Good thing about this approach is that every game is important. That’s why TX, Bama, TT, Ok St. and OSU would still find every game as critical as they do now to make their conference championship game…and win it. These teams still feed a pretty impressive “minor” bowl game schedule.

    Unresolved issues would be the downsizing of 24 teams (but I’d bet 12 – 16 schools would love to rid themselves of the cost and $$$ would incent the rest) as well as the championship game means a 15 game season, or you have to shorten the regular season to 10. Neither approach seems appealing.

    You still use the “minor” bowl system as a reward for the losers of the conference championship games and other highly rated teams (ie. UGA in this scenario), and I think school fans specifically, and CFB fans in general, will turn-out in 3 successive bowl game sites (regionally adjusted in the first round) to watch teams go through an 8 team playoff.

    This also eliminates the damn polls!


  5. My system is simple, with 2 alternatives.

    6 BCS conference champs, top 2 seeds get a bye week.

    6 BCS champs plus top 2 ranked non-BCS conference champs. 8 teams total.

    Going with conference champs versus a bunch of at-large bids keeps with the theme of things being decided on the field.


    • Also, I prefer 8 teams to 16 for the playoffs.


    • me

      Your second option is the one I have always liked. That option just seems like the most fair to the mid majors (include ND in that field). Let the league champions determine the R(eal)NC. I would seed according to the polls. If no mid -major or ND is ranked in the top 25 go with the highest ranked non-conference winner from a BCS conference.


  6. nycDawg

    But, Senator, you are correct; playoffs would suck. And you point out what I’ve been saying the problem would be. Controversy at any and all levels of a playoff format. The only thing is, the more you expand the field, the more teams there are clamoring for those final spots and the more teams that have records to prove they could/should be there. At least with the BCS you only have to look at 3 undefeateds or a few one loss teams. Imagine all the 3 loss teams at the end of each year who could/would say they should be ranked 16th.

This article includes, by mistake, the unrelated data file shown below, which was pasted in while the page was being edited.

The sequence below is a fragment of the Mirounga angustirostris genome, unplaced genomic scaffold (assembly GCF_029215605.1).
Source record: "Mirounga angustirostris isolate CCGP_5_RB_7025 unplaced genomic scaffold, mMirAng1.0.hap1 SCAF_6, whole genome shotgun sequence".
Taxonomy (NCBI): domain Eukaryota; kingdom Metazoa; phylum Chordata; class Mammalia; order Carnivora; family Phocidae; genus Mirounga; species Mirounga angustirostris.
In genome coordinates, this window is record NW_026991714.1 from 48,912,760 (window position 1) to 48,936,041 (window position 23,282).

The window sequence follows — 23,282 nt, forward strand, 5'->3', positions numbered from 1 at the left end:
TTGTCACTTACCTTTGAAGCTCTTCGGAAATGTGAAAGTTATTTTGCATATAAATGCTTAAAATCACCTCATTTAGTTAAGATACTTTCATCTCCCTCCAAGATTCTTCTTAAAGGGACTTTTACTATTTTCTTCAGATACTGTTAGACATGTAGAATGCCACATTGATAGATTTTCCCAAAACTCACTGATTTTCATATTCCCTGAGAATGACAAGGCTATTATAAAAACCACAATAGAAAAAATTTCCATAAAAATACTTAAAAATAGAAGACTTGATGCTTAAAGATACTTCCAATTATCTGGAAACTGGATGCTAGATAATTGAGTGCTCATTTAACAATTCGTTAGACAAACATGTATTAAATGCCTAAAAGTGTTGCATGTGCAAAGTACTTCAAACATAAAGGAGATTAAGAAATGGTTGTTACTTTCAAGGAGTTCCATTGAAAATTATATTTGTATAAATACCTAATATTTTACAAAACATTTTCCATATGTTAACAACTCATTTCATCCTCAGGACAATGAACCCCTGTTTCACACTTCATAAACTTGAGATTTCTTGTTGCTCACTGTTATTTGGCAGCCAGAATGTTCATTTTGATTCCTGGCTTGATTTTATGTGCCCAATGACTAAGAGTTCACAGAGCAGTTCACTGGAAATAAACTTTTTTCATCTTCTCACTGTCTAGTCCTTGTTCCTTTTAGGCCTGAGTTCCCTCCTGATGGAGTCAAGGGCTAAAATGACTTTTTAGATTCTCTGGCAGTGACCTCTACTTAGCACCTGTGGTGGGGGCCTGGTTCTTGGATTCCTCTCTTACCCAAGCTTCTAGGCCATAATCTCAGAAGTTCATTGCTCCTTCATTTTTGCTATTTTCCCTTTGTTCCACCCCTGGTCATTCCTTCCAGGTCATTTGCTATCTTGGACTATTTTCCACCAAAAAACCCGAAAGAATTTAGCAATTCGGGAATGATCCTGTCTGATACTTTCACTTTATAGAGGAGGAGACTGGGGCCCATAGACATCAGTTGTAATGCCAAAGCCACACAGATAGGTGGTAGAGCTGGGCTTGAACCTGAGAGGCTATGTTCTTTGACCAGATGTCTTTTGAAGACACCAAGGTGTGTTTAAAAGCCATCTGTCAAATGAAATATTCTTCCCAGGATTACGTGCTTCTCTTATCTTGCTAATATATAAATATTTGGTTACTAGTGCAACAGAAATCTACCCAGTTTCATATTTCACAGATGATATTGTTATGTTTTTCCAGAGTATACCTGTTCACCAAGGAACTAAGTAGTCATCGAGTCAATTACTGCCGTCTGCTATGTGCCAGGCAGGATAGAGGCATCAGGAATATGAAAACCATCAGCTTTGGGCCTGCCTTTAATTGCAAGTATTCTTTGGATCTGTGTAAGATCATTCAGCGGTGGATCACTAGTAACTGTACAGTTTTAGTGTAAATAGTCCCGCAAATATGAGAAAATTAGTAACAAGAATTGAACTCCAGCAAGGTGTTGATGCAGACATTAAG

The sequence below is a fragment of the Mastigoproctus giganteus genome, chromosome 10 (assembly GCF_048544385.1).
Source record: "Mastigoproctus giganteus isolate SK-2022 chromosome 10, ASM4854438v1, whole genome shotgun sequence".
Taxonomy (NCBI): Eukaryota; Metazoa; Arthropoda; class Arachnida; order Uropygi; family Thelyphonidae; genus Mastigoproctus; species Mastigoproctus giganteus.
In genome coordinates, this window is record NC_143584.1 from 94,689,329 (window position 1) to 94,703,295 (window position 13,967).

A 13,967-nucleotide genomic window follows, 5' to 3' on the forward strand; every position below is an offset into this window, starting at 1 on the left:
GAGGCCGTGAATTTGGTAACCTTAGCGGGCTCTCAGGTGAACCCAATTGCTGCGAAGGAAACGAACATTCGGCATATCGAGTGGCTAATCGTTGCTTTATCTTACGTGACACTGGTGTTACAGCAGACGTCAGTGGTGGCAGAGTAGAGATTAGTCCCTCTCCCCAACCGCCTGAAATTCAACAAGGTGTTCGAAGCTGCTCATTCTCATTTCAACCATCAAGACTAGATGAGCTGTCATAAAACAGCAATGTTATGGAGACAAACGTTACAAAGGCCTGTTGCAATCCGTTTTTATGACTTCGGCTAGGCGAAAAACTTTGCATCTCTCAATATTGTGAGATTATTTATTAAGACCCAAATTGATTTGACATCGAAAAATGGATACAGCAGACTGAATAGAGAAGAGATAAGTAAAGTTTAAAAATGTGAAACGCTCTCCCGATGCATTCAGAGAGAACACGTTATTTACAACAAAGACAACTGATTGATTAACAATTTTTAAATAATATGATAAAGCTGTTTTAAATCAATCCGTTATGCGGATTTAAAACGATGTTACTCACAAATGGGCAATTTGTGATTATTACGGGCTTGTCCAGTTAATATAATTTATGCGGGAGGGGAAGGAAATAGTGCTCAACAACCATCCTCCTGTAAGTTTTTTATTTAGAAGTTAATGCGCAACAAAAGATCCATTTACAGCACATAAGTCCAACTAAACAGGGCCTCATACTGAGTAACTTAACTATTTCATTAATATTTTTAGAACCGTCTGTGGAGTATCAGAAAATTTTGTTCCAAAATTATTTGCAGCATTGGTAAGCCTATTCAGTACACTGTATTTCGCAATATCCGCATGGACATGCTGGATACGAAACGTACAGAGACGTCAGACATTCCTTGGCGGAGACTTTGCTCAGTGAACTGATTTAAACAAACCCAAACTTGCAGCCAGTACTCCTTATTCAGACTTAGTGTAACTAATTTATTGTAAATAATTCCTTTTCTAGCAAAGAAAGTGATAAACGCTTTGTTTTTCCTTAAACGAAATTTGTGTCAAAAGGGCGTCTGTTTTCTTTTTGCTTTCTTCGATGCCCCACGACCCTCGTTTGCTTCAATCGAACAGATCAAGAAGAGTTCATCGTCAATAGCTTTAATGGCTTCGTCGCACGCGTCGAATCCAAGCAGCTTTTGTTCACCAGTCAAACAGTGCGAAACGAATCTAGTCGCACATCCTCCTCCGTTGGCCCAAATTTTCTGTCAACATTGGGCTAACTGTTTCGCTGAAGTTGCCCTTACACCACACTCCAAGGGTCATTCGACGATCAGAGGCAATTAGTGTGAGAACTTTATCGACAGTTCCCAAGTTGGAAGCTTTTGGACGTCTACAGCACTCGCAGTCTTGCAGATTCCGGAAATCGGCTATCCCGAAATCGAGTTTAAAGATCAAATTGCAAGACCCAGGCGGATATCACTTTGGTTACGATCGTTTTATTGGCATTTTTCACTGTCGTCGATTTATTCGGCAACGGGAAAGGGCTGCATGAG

• DawgBiscuit

      While I personally favor the 8 team model Muckbeast talked about, even a 16 team model would be better that what we have now. Who cares if 3 loss teams complains about being left out of the tournament? They should have won their games/conference and then they’d be assured a shot at the national title. That’s not the case with the BCS, as evidenced by USC 03, Auburn 04, Boise 06, Utah 08, TCU 09, Boise 09…


      • Hackerdog

        In your statement above, replace 3 loss with 1 loss, or undefeated team playing a joke of a schedule, and we have the current system.

        Do you want to argue that Boise State should be playing in the championship game? Well if they played a harder schedule, they would be.


  7. nycDawg

    Looking at the top 16 you’ve posted I noticed UGA would be included in a 16 team playoff. But, given the knowledge that the top 16 are going to a playoff at seasons end ask yourself this:

    Do the voters take into consideration the embarrassing quality in which UGA lost it’s last regular season game. As the lowest rated 3 loss team on that list, how easy would it be for voters to push us down to 18 or 20 and, in place, put a more deserving 3 loss team that was able to beat their rival and end the season on a hot streak.

    Everyone is so worried about what’s happening at the top but really, the same arguments would filter through to any playoff we have… and to make matters worse, sure everybody who really deserves to be in it (top 3/5/6 whatever) will be there, but any games between top teams at the end of the year will mean nothing.. SEC championship game, Big XII championship game, even UF/FSU or UGA/GT Mich/OSU (these teams won’t be down forever)


  8. dave

    Hey – why not just make CF like every other sport. Why be unique? Personally, I find the current format just fine. I love the fact that you get one shot at Florida, and ONLY one, and that the winner of that game generally decides the SEC East. It makes the rivalry that much better. Simple fact is I prefer a more important regular season. If you want more meaningul matchups, two things can be done: 1) All conferences need a championship game, which HEY! lo and behold is currently happening because the Big 12 and SEC are getting a leg up on strength of schedule. And/or 2) Make strength of schedule a bigger determinate in the BCS rankings…this would probably not be as important as #1 would take care of a lot of this.